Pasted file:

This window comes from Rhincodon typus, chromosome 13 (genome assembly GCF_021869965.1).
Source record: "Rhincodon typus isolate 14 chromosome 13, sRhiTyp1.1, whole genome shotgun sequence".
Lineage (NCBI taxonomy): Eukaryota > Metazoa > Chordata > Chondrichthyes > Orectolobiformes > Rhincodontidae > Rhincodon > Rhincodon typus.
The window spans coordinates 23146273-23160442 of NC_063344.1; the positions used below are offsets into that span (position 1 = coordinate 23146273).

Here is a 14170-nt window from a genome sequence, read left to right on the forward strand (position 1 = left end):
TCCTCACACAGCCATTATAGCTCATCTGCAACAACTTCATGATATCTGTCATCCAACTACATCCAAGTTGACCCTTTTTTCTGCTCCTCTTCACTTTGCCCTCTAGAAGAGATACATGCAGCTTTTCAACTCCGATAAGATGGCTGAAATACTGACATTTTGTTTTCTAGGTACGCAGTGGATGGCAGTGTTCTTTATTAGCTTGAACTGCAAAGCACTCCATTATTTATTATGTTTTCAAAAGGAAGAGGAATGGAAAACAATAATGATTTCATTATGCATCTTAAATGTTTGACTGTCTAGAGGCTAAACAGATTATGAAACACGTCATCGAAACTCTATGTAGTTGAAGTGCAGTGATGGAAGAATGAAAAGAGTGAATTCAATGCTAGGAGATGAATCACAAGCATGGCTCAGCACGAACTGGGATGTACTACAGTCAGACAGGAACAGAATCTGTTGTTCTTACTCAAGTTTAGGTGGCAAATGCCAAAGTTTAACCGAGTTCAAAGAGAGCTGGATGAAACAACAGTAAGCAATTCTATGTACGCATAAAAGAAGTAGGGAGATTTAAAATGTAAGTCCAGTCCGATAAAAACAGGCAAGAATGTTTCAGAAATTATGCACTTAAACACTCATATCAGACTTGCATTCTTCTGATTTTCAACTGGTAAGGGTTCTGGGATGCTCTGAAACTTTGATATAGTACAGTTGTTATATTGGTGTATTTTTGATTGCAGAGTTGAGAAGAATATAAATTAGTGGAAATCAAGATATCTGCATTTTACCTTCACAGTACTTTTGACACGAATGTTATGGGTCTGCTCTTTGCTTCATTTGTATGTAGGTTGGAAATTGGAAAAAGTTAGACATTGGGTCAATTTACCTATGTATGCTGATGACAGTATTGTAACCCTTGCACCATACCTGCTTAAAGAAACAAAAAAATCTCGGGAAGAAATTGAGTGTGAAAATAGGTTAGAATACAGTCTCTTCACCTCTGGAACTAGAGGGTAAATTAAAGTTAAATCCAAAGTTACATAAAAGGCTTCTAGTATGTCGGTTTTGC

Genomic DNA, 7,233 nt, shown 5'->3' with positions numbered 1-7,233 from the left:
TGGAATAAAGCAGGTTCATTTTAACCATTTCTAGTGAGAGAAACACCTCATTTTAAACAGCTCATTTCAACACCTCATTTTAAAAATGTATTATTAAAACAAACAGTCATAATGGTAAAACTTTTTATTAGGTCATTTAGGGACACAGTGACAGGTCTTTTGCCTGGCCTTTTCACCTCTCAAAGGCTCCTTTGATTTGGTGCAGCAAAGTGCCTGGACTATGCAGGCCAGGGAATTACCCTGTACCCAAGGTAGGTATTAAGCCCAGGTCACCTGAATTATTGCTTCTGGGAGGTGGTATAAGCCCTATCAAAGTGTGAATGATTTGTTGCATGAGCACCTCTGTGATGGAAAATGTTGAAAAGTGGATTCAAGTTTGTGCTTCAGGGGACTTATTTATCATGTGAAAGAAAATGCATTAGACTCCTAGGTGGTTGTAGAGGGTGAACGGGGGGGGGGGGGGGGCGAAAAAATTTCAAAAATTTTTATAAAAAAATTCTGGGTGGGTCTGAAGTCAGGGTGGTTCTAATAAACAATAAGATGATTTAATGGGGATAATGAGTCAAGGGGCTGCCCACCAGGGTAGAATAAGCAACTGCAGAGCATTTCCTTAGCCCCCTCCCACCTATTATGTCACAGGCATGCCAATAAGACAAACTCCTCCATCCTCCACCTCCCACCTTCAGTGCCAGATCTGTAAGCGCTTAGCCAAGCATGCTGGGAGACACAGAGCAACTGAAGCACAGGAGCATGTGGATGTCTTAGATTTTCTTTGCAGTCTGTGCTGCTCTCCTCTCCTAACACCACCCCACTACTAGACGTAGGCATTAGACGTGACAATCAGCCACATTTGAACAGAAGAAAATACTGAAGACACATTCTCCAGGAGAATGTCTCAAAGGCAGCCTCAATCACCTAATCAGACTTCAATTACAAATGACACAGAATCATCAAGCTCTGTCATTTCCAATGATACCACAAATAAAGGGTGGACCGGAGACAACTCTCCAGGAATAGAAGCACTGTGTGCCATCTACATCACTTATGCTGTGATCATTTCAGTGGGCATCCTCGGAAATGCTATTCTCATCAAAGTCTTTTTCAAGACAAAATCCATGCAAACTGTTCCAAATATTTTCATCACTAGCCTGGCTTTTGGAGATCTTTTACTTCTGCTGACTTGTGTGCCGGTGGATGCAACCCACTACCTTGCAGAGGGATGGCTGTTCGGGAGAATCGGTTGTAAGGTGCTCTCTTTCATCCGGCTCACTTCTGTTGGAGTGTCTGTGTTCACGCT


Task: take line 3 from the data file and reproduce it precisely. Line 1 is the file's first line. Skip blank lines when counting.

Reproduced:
Lineage (NCBI taxonomy): Eukaryota > Metazoa > Chordata > Chondrichthyes > Orectolobiformes > Rhincodontidae > Rhincodon > Rhincodon typus.